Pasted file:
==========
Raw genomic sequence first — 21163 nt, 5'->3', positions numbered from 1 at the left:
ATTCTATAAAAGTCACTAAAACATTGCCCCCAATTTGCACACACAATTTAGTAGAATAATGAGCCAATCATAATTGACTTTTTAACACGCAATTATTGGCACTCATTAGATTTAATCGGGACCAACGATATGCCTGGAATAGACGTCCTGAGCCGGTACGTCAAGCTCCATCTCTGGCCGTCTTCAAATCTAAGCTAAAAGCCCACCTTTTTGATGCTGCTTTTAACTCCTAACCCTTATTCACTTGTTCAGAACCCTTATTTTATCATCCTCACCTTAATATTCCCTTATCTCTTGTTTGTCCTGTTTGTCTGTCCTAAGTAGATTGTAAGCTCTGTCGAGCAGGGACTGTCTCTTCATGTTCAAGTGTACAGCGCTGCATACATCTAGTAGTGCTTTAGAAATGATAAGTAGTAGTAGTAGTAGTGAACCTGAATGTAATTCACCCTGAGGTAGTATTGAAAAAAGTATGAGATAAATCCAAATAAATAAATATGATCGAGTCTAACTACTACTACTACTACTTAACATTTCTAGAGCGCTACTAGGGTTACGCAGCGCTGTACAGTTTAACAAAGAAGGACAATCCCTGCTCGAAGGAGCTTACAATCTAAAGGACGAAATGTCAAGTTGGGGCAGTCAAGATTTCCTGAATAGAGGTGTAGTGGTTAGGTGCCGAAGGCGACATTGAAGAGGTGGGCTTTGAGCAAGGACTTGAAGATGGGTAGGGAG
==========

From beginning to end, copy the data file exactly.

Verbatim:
Raw genomic sequence first — 21163 nt, 5'->3', positions numbered from 1 at the left:
ATTCTATAAAAGTCACTAAAACATTGCCCCCAATTTGCACACACAATTTAGTAGAATAATGAGCCAATCATAATTGACTTTTTAACACGCAATTATTGGCACTCATTAGATTTAATCGGGACCAACGATATGCCTGGAATAGACGTCCTGAGCCGGTACGTCAAGCTCCATCTCTGGCCGTCTTCAAATCTAAGCTAAAAGCCCACCTTTTTGATGCTGCTTTTAACTCCTAACCCTTATTCACTTGTTCAGAACCCTTATTTTATCATCCTCACCTTAATATTCCCTTATCTCTTGTTTGTCCTGTTTGTCTGTCCTAAGTAGATTGTAAGCTCTGTCGAGCAGGGACTGTCTCTTCATGTTCAAGTGTACAGCGCTGCATACATCTAGTAGTGCTTTAGAAATGATAAGTAGTAGTAGTAGTAGTGAACCTGAATGTAATTCACCCTGAGGTAGTATTGAAAAAAGTATGAGATAAATCCAAATAAATAAATATGATCGAGTCTAACTACTACTACTACTACTTAACATTTCTAGAGCGCTACTAGGGTTACGCAGCGCTGTACAGTTTAACAAAGAAGGACAATCCCTGCTCGAAGGAGCTTACAATCTAAAGGACGAAATGTCAAGTTGGGGCAGTCAAGATTTCCTGAATAGAGGTGTAGTGGTTAGGTGCCGAAGGCGACATTGAAGAGGTGGGCTTTGAGCAAGGACTTGAAGATGGGTAGGGAG